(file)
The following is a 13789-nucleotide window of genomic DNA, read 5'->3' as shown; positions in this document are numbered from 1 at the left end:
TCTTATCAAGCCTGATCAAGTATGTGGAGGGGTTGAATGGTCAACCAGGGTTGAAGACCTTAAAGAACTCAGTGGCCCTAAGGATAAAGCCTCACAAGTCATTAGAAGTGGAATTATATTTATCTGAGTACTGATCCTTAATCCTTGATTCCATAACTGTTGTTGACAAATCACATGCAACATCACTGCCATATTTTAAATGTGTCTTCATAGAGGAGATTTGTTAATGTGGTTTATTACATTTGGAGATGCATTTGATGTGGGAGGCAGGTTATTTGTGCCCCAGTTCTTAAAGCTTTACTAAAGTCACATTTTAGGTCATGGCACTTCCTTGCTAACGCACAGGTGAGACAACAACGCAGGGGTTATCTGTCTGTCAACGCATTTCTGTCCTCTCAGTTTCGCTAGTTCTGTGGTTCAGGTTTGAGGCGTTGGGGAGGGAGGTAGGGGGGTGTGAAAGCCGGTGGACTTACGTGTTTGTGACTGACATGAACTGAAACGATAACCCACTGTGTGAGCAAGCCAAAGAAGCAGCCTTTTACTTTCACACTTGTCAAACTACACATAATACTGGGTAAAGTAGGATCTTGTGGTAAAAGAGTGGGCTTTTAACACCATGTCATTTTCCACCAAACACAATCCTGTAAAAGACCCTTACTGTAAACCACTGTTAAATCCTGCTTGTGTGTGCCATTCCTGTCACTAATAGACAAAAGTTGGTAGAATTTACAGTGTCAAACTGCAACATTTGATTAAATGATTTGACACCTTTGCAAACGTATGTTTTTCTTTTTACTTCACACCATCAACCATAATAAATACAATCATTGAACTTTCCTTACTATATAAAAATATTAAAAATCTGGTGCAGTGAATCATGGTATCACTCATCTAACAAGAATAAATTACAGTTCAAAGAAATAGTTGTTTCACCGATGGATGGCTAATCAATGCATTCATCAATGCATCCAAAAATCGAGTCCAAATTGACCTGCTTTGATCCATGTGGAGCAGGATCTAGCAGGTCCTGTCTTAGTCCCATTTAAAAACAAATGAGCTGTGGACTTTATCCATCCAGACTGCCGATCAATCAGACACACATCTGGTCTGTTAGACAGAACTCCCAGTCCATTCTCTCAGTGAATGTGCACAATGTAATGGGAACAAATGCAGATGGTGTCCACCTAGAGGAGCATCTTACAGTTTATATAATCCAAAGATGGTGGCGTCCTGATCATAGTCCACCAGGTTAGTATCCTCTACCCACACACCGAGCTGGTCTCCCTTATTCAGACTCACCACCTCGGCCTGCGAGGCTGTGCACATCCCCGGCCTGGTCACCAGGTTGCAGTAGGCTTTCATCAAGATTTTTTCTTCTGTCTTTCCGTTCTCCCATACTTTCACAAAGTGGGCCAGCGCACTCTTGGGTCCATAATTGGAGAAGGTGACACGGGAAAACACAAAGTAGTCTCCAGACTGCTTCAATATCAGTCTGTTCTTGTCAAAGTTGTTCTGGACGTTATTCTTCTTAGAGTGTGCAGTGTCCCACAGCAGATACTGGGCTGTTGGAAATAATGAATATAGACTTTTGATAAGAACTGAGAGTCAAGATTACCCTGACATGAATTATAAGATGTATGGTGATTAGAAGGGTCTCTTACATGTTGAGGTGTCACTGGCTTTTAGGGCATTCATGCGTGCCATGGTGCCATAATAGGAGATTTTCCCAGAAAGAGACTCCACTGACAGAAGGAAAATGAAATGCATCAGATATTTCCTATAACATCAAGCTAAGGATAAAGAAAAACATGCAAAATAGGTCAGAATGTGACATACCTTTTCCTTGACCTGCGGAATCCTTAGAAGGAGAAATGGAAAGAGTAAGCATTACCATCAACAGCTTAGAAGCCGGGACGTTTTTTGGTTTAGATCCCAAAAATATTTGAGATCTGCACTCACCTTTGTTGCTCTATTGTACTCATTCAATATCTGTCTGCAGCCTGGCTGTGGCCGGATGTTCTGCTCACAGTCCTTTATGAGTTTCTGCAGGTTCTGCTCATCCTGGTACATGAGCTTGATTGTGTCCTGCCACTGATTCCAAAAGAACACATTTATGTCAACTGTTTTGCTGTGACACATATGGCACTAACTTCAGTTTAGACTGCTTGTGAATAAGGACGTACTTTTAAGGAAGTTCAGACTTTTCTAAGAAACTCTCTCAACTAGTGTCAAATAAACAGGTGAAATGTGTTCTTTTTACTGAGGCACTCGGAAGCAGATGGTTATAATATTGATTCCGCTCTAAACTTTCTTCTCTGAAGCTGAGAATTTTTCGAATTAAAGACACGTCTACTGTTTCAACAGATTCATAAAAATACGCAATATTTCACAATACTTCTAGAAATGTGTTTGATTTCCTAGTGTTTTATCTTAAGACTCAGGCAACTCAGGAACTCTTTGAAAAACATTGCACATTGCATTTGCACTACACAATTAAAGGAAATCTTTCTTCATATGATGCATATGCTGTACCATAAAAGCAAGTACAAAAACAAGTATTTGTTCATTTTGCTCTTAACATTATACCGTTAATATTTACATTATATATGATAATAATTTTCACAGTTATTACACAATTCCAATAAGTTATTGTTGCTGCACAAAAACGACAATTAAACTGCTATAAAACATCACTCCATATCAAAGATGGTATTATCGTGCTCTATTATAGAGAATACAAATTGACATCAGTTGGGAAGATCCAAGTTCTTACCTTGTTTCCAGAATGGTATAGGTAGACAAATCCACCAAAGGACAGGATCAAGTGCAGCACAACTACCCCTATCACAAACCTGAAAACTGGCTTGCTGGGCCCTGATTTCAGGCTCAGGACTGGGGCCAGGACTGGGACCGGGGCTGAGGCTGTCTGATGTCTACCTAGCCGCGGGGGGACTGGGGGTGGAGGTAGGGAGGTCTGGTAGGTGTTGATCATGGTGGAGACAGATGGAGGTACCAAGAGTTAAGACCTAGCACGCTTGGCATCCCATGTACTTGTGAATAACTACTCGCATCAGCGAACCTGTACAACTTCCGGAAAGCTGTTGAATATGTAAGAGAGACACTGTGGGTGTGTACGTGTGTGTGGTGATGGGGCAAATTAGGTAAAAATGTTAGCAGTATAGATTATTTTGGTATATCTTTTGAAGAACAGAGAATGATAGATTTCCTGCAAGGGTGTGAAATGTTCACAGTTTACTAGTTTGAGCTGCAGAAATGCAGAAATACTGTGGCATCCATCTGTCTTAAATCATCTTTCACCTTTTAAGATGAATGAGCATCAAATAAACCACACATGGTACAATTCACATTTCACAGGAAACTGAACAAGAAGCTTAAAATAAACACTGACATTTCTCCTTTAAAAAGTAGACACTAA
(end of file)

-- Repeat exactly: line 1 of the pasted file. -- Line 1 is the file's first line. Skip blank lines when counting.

The following is a 13789-nucleotide window of genomic DNA, read 5'->3' as shown; positions in this document are numbered from 1 at the left end: